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  1. #1
    Senior Member NCPatrick's Avatar
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    Hybrid Down/Synthetic Underquilt Frankenstein

    It's Halloween, so lets talk about a Frankenstein...

    I was throwing around the idea of making a hybrid quilt, a part synthetic, part down underquilt. Maybe synthetic at the head and foot, and down in the middle... where most of your body lies...

    Or maybe down in the middle and synthetic insulation only around the edges? Keep the down contained in a smaller place... and adding to the compressibility of your synthetic quilt.

    One of the reasons might be cost... if you want to shave some cost off of your down quilt. Maybe you just want something a little easier to make...

    I don't know the practicality of it, just wanted to see if anyone had any thoughts at all about it.


    "Civilization is the limitless multiplication of unnecessary necessities."
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    I go to nature to be soothed and healed, and to have my senses put in order.
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  2. #2
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    I like hybrid insulation systems... But would be tempted to use them in a layered fashion, and in separate pieces so they can be used in various combinations. Allowing you to tune your quilt system and warmth to the ambient.
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  3. #3
    Senior Member kohburn's Avatar
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    Quote Originally Posted by Rapt View Post
    I like hybrid insulation systems... But would be tempted to use them in a layered fashion, and in separate pieces so they can be used in various combinations. Allowing you to tune your quilt system and warmth to the ambient.
    thats what I was thinking - could use just the down, or just the synthetic, or both combined. withthe right thicknesses you could have a synthetic UQ good for 50-60*, and down good for 30-40*, and a combined system good for <15*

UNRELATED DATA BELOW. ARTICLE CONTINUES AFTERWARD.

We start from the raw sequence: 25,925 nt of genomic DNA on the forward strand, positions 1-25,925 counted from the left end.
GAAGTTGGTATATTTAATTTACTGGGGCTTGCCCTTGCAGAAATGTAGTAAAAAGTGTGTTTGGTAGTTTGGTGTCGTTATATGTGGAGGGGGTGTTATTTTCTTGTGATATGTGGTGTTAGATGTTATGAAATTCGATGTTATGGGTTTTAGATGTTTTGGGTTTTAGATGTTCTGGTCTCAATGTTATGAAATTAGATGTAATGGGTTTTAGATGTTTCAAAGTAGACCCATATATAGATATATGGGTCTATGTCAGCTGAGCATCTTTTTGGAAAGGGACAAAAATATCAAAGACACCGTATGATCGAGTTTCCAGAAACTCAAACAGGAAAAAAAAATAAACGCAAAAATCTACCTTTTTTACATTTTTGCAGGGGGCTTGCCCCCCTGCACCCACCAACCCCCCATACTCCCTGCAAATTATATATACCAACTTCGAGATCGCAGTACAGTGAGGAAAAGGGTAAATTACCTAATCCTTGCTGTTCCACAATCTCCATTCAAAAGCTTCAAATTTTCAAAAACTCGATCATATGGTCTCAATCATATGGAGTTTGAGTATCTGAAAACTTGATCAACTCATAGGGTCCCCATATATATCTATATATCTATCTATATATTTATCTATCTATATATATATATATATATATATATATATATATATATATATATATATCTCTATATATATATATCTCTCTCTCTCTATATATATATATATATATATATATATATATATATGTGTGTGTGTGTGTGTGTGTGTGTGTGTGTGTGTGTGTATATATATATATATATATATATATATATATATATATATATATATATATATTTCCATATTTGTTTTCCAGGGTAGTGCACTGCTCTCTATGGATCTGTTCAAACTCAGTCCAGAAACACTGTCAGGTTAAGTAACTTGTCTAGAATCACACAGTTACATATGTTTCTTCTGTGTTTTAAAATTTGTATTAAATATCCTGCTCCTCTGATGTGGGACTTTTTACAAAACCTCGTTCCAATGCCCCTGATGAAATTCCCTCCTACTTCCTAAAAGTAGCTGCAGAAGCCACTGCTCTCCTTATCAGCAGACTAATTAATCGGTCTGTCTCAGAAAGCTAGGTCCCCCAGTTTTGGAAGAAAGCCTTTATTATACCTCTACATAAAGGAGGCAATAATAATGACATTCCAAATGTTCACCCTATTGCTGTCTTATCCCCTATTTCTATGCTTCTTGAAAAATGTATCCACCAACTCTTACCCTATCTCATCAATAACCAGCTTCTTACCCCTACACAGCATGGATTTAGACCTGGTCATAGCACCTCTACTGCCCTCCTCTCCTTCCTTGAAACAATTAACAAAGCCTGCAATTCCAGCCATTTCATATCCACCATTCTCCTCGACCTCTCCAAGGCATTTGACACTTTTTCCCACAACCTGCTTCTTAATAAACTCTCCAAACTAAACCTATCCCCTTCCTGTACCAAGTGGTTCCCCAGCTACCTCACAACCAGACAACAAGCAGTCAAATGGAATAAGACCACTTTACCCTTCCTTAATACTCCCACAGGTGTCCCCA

4. #4
    slowhike's Avatar
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    i have thought about opening up a thin, synthetic quilt & shooting in some extra down that was left over from trimming down sleeping bags to convert them into quilts.
    seems like at least part of the down would stick to the synthetic insulation, but i think that would be OK. the rest of the down might be some what "shift-able"???
    it's bound to make it warmer. wouldn't hurt to try. it might not be a bad combination.
    don`t leave the CREATOR out of the creation!

  5. #5
    Senior Member NCPatrick's Avatar
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    Hey Tim,

    Would you put the down in on the top (against the hammock) or the bottom (facing down towards the ground) of the underquilt.


    "Civilization is the limitless multiplication of unnecessary necessities."
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    I go to nature to be soothed and healed, and to have my senses put in order.
    - John Burroughs

  6. #6
    Senior Member kohburn's Avatar
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    Quote Originally Posted by NCPatrick View Post